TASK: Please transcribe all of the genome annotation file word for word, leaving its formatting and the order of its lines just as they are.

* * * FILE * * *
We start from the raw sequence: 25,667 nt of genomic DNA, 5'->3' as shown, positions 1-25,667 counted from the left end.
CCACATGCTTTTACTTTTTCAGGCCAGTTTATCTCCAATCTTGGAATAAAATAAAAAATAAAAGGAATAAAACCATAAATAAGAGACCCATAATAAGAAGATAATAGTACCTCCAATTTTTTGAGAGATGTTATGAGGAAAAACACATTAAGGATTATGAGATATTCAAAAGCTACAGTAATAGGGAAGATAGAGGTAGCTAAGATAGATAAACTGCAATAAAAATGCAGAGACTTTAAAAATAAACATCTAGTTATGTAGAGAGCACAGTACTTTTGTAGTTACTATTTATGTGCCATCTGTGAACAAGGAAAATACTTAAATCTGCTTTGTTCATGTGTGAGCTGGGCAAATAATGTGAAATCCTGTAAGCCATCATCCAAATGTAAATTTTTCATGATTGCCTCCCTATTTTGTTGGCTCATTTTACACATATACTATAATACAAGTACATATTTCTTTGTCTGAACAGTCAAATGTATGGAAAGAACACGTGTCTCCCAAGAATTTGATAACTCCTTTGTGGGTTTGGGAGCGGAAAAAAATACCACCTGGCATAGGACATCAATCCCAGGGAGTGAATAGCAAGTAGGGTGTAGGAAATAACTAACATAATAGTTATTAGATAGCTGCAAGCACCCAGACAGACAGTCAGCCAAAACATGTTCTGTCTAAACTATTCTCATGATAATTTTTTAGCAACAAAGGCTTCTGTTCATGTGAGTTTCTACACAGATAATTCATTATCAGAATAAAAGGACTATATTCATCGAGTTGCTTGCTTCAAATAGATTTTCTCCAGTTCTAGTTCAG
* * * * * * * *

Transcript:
We start from the raw sequence: 25,667 nt of genomic DNA, 5'->3' as shown, positions 1-25,667 counted from the left end.
CCACATGCTTTTACTTTTTCAGGCCAGTTTATCTCCAATCTTGGAATAAAATAAAAAATAAAAGGAATAAAACCATAAATAAGAGACCCATAATAAGAAGATAATAGTACCTCCAATTTTTTGAGAGATGTTATGAGGAAAAACACATTAAGGATTATGAGATATTCAAAAGCTACAGTAATAGGGAAGATAGAGGTAGCTAAGATAGATAAACTGCAATAAAAATGCAGAGACTTTAAAAATAAACATCTAGTTATGTAGAGAGCACAGTACTTTTGTAGTTACTATTTATGTGCCATCTGTGAACAAGGAAAATACTTAAATCTGCTTTGTTCATGTGTGAGCTGGGCAAATAATGTGAAATCCTGTAAGCCATCATCCAAATGTAAATTTTTCATGATTGCCTCCCTATTTTGTTGGCTCATTTTACACATATACTATAATACAAGTACATATTTCTTTGTCTGAACAGTCAAATGTATGGAAAGAACACGTGTCTCCCAAGAATTTGATAACTCCTTTGTGGGTTTGGGAGCGGAAAAAAATACCACCTGGCATAGGACATCAATCCCAGGGAGTGAATAGCAAGTAGGGTGTAGGAAATAACTAACATAATAGTTATTAGATAGCTGCAAGCACCCAGACAGACAGTCAGCCAAAACATGTTCTGTCTAAACTATTCTCATGATAATTTTTTAGCAACAAAGGCTTCTGTTCATGTGAGTTTCTACACAGATAATTCATTATCAGAATAAAAGGACTATATTCATCGAGTTGCTTGCTTCAAATAGATTTTCTCCAGTTCTAGTTCAG